The Civil Aviation Authority announced that at midday today, 14 September, it has arranged a total of 94 repatriation flights, which have carried or will carry 22,090 customers of the failed holiday company XL.
The XL customers who have been repatriated to date are those who had completed their holidays and were due to return to the UK on Friday (the day of the XL failure) and this weekend. The CAA’s priority has been to organise the return of these passengers and this repatriation exercise should be substantially completed by the end of Monday.
The CAA is also working to replicate as closely as possible over the next couple of weeks the XL flight programme, to enable the approximately 30,000 people who are still on holiday to continue their holidays in the knowledge that their flight home will take place as close as possible to the original planned time. So that XL customers can complete their holidays, the exercise will continue for the next two weeks.
The flights are organised by the CAA for the customers protected under its ATOL protection scheme, and the CAA is also offering capacity to enable those passengers who had bought only a flight with XL Airways and so are not ATOL-protected to fly back to the UK at a reasonable price. These ‘flight only’ customers who are not ATOL-protected and so paying for their flight back to the UK are not obliged to use the CAA arrangements.
Richard Jackson, CAA Director of Consumer Protection, said: “The CAA, with extensive help from the travel trade, has been working very hard to look after XL’s customers. Our immediate challenge has been to repatriate holidaymakers due home in the days immediately following the company’s collapse. We are also working to ensure the timely return of those who are continuing their holidays over the next couple of weeks.
“No one who is an ATOL-protected customer should feel stranded. Whilst we’ve had some problems, including adverse weather conditions in the Caribbean making it difficult to position replacement aircraft, all customers will be able to return from their holidays, and as close to their planned flight times as possible. This is a massive logistical exercise, and its cost will be covered by the CAA’s ATOL funding arrangements.”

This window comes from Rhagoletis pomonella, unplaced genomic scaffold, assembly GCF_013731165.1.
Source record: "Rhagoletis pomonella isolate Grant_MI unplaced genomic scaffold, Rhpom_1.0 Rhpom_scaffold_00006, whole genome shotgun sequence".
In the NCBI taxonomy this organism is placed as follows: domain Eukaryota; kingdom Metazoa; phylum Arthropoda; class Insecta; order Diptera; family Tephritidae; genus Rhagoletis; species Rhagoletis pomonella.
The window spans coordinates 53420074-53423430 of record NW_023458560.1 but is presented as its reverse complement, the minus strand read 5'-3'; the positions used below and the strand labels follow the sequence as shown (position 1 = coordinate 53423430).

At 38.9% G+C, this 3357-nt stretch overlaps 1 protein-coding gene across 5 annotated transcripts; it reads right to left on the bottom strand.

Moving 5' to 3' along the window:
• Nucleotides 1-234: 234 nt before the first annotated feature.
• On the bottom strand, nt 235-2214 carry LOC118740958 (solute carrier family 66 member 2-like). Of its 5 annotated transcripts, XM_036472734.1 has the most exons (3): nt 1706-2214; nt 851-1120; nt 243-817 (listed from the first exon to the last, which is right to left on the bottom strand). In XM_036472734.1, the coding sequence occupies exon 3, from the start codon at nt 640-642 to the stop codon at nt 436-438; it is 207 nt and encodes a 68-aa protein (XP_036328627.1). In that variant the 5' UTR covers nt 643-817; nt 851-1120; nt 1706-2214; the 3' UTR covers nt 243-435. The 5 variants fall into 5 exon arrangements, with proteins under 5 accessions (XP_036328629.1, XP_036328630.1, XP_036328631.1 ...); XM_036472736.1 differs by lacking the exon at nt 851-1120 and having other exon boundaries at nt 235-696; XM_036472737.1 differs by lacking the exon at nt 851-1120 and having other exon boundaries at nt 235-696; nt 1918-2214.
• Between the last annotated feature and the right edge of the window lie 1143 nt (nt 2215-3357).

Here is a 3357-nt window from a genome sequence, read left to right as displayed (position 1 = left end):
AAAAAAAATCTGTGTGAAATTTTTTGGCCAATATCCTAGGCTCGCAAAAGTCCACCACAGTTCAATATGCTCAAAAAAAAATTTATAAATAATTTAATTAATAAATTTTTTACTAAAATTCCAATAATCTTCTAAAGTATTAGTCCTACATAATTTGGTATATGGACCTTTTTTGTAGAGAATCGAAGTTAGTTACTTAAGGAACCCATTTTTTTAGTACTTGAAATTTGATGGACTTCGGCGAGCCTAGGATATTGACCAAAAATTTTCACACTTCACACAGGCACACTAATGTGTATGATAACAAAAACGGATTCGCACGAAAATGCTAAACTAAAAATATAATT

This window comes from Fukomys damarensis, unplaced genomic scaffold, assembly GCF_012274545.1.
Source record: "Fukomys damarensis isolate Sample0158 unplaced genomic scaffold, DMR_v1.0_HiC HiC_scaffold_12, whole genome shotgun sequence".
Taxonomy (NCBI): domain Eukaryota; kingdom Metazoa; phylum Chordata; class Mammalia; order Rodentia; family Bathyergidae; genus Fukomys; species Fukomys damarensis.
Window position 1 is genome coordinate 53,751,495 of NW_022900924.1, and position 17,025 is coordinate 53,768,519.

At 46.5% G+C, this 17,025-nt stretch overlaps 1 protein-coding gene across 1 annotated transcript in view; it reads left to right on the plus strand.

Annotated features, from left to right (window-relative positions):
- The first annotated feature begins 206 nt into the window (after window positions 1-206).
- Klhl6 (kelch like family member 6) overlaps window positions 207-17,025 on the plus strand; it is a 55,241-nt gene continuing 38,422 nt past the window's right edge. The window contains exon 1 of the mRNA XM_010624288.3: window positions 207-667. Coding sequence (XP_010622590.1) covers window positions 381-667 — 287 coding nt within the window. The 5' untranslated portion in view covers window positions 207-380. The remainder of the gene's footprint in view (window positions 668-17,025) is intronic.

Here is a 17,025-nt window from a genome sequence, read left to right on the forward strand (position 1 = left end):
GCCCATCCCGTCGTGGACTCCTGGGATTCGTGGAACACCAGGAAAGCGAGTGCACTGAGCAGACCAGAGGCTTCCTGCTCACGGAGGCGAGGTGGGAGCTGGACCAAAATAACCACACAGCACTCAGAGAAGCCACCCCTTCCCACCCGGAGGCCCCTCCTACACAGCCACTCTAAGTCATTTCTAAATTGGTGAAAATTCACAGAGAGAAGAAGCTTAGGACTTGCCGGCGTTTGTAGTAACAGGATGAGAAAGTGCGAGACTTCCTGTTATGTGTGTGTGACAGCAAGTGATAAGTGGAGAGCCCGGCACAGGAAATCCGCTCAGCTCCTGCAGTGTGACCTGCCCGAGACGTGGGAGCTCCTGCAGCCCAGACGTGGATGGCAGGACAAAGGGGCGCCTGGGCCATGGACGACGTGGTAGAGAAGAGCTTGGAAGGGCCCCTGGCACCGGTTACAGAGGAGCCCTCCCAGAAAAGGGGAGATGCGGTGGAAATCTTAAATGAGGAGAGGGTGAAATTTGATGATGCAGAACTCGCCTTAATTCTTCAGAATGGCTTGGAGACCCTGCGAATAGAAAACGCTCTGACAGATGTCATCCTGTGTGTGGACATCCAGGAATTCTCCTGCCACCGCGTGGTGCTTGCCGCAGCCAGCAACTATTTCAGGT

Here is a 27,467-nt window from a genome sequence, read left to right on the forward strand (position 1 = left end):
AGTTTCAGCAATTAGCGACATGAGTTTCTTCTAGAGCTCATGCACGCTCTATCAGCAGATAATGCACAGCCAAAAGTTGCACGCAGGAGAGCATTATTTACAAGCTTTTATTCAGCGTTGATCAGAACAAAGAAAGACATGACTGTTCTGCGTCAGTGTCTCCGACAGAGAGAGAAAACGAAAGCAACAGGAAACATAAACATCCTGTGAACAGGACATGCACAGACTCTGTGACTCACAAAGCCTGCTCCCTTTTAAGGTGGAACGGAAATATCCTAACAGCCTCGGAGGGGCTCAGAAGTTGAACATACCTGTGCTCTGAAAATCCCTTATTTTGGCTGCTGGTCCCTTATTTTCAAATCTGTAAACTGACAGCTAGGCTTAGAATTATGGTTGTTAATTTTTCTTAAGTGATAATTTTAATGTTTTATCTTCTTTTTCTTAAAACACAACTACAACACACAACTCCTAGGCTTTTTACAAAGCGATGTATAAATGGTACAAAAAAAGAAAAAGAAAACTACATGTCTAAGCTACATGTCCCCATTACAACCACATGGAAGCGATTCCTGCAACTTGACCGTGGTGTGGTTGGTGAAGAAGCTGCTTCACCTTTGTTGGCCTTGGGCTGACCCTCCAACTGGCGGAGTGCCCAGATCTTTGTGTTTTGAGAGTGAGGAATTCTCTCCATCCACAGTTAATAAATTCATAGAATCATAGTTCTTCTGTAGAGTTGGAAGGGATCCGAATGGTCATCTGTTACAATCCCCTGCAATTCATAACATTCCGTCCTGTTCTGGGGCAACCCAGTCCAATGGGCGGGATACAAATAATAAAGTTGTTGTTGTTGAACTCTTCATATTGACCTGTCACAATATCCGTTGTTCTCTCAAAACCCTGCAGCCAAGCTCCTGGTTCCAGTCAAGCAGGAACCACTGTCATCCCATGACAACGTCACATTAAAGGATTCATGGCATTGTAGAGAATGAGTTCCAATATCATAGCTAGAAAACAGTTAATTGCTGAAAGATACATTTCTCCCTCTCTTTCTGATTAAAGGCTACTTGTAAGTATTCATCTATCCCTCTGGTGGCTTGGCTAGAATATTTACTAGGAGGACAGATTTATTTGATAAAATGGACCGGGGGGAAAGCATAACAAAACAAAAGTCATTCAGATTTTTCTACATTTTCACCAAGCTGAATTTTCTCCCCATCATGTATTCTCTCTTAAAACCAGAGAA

The flights currently organised by the CAA are from Alicante, Malaga (Spain); Athens, Corfu, Heraklion, Kalamata, Kavala, Kefalonia, Kos, Mykonos, Preveza, Rhodes, Skiathos, Zante (Greece); Bodrum, Dalaman (Turkey); Cagliari (Sardinia); Faro (Portugal); Hurghada, Sharm El Sheikh (Egypt); Grenada (Caribbean); Paphos (Cyprus); Las Palmas, Tenerife (Canaries); Mahon (Minorca); Orlando, Sanford (Florida); and Palma (Majorca). The aircraft are being provided by Astraeus, BA, bmi British Midland, First Choice Airways, Jet2.com, Monarch Airlines, Thomsonfly, Virgin Atlantic and a number of overseas airlines.
Thomson, First Choice, Thomas Cook and Virgin Holidays staff are continuing to provide essential support on the ground in resorts, with cooperation from other tour operators and the Federation of Tour Operators (FTO), which is helping to coordinate this operation.
People can consult the CAA website www.atol.org.uk under 'failure of XL Leisure Group' and 'more information for passengers in resort' for up-to-date information on all repatriation flights that have been arranged. The call centre numbers are +44 (0) 2891 856547 for customers abroad; and 0870 590 0927 for customers in the UK with advance bookings. Customers are asked to check the ATOL website before telephoning as the information they need is likely to be found there.
Notes to editors:
ATOL (short for Air Travel Organisers’ Licensing) is managed by the CAA and gives comprehensive protection from losing money or being stranded abroad to 26 million people in the UK who buy air holidays and flights from tour operators each year. It is by far the largest travel protection scheme in the UK, and the only one for flights and air holidays sold by tour operators.
All tour operators selling flights and air holidays must hold a licence from the CAA. If a licence holder fails, the CAA is responsible for ensuring customers are either repatriated to the UK or receive a refund of payments made.
Repatriation costs and refunds are met by the Air Travel Trust fund, the funds of which come from a £1 per person contribution, called the ATOL Protection Contribution, each licence holder is required to make when it accepts a booking under its ATOL. In some circumstances a licence holder will have also provided a bond, which is used in the first instance to protect customers.
In the year to March 2008, ATOL enabled over 2,000 customers of failed tour operators to complete their holidays and return to the UK and 21,000 received a refund of advance payments. For the year, total expenditure on repatriations and refunds was £7.5 million.
Further information about ATOL is available on the ATOL website at www.atol.org.uk.